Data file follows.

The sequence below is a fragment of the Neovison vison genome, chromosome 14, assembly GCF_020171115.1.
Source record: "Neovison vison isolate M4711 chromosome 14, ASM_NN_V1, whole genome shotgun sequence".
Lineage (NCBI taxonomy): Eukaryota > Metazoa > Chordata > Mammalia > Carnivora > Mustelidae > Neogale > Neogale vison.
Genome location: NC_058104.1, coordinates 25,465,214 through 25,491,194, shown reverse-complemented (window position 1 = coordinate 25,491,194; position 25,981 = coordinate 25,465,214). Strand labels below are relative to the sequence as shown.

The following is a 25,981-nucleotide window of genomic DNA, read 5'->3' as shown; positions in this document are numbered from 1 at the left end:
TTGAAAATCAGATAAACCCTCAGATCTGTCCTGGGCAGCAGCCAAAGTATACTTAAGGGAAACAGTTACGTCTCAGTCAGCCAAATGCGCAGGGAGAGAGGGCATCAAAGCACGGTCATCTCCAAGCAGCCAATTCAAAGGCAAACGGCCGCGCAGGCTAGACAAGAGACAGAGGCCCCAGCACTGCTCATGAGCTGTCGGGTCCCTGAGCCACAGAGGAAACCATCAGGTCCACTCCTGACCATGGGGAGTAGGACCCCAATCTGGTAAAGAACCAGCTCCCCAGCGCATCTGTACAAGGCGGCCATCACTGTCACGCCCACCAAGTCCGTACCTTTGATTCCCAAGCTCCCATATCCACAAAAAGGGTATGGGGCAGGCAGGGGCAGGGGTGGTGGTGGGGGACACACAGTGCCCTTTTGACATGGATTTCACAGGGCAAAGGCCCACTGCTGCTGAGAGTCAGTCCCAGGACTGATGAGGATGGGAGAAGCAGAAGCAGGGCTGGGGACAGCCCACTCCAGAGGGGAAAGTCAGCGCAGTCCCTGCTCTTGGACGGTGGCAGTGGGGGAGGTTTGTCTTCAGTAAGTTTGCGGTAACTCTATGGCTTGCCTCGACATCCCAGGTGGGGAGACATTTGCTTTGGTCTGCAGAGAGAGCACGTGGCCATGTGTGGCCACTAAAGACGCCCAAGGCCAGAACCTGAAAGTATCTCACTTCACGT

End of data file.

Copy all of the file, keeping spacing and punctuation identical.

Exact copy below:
The sequence below is a fragment of the Neovison vison genome, chromosome 14, assembly GCF_020171115.1.
Source record: "Neovison vison isolate M4711 chromosome 14, ASM_NN_V1, whole genome shotgun sequence".
Lineage (NCBI taxonomy): Eukaryota > Metazoa > Chordata > Mammalia > Carnivora > Mustelidae > Neogale > Neogale vison.
Genome location: NC_058104.1, coordinates 25,465,214 through 25,491,194, shown reverse-complemented (window position 1 = coordinate 25,491,194; position 25,981 = coordinate 25,465,214). Strand labels below are relative to the sequence as shown.

The following is a 25,981-nucleotide window of genomic DNA, read 5'->3' as shown; positions in this document are numbered from 1 at the left end:
TTGAAAATCAGATAAACCCTCAGATCTGTCCTGGGCAGCAGCCAAAGTATACTTAAGGGAAACAGTTACGTCTCAGTCAGCCAAATGCGCAGGGAGAGAGGGCATCAAAGCACGGTCATCTCCAAGCAGCCAATTCAAAGGCAAACGGCCGCGCAGGCTAGACAAGAGACAGAGGCCCCAGCACTGCTCATGAGCTGTCGGGTCCCTGAGCCACAGAGGAAACCATCAGGTCCACTCCTGACCATGGGGAGTAGGACCCCAATCTGGTAAAGAACCAGCTCCCCAGCGCATCTGTACAAGGCGGCCATCACTGTCACGCCCACCAAGTCCGTACCTTTGATTCCCAAGCTCCCATATCCACAAAAAGGGTATGGGGCAGGCAGGGGCAGGGGTGGTGGTGGGGGACACACAGTGCCCTTTTGACATGGATTTCACAGGGCAAAGGCCCACTGCTGCTGAGAGTCAGTCCCAGGACTGATGAGGATGGGAGAAGCAGAAGCAGGGCTGGGGACAGCCCACTCCAGAGGGGAAAGTCAGCGCAGTCCCTGCTCTTGGACGGTGGCAGTGGGGGAGGTTTGTCTTCAGTAAGTTTGCGGTAACTCTATGGCTTGCCTCGACATCCCAGGTGGGGAGACATTTGCTTTGGTCTGCAGAGAGAGCACGTGGCCATGTGTGGCCACTAAAGACGCCCAAGGCCAGAACCTGAAAGTATCTCACTTCACGT